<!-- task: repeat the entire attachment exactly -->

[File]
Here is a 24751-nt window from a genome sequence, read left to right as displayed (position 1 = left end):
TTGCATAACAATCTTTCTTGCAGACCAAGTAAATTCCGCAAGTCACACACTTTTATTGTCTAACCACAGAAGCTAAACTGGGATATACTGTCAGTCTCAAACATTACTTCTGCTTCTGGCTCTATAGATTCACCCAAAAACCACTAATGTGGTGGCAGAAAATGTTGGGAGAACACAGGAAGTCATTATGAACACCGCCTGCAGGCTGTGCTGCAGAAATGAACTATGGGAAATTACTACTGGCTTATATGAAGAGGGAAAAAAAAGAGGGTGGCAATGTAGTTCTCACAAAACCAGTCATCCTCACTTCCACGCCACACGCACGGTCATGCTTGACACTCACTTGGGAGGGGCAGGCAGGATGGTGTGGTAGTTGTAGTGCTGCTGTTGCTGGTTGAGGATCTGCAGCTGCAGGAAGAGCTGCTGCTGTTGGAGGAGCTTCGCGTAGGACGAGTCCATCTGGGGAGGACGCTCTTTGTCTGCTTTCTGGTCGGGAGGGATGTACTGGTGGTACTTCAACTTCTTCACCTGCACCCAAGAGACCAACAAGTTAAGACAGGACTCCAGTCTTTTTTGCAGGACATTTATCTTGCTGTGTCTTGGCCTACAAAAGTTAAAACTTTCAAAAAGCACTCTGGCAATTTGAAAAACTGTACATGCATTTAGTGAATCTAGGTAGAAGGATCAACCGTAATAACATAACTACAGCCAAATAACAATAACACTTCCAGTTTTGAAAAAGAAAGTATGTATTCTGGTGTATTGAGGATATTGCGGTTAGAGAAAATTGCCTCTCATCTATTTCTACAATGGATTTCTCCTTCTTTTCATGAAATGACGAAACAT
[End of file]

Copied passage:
Here is a 24751-nt window from a genome sequence, read left to right as displayed (position 1 = left end):
TTGCATAACAATCTTTCTTGCAGACCAAGTAAATTCCGCAAGTCACACACTTTTATTGTCTAACCACAGAAGCTAAACTGGGATATACTGTCAGTCTCAAACATTACTTCTGCTTCTGGCTCTATAGATTCACCCAAAAACCACTAATGTGGTGGCAGAAAATGTTGGGAGAACACAGGAAGTCATTATGAACACCGCCTGCAGGCTGTGCTGCAGAAATGAACTATGGGAAATTACTACTGGCTTATATGAAGAGGGAAAAAAAAGAGGGTGGCAATGTAGTTCTCACAAAACCAGTCATCCTCACTTCCACGCCACACGCACGGTCATGCTTGACACTCACTTGGGAGGGGCAGGCAGGATGGTGTGGTAGTTGTAGTGCTGCTGTTGCTGGTTGAGGATCTGCAGCTGCAGGAAGAGCTGCTGCTGTTGGAGGAGCTTCGCGTAGGACGAGTCCATCTGGGGAGGACGCTCTTTGTCTGCTTTCTGGTCGGGAGGGATGTACTGGTGGTACTTCAACTTCTTCACCTGCACCCAAGAGACCAACAAGTTAAGACAGGACTCCAGTCTTTTTTGCAGGACATTTATCTTGCTGTGTCTTGGCCTACAAAAGTTAAAACTTTCAAAAAGCACTCTGGCAATTTGAAAAACTGTACATGCATTTAGTGAATCTAGGTAGAAGGATCAACCGTAATAACATAACTACAGCCAAATAACAATAACACTTCCAGTTTTGAAAAAGAAAGTATGTATTCTGGTGTATTGAGGATATTGCGGTTAGAGAAAATTGCCTCTCATCTATTTCTACAATGGATTTCTCCTTCTTTTCATGAAATGACGAAACAT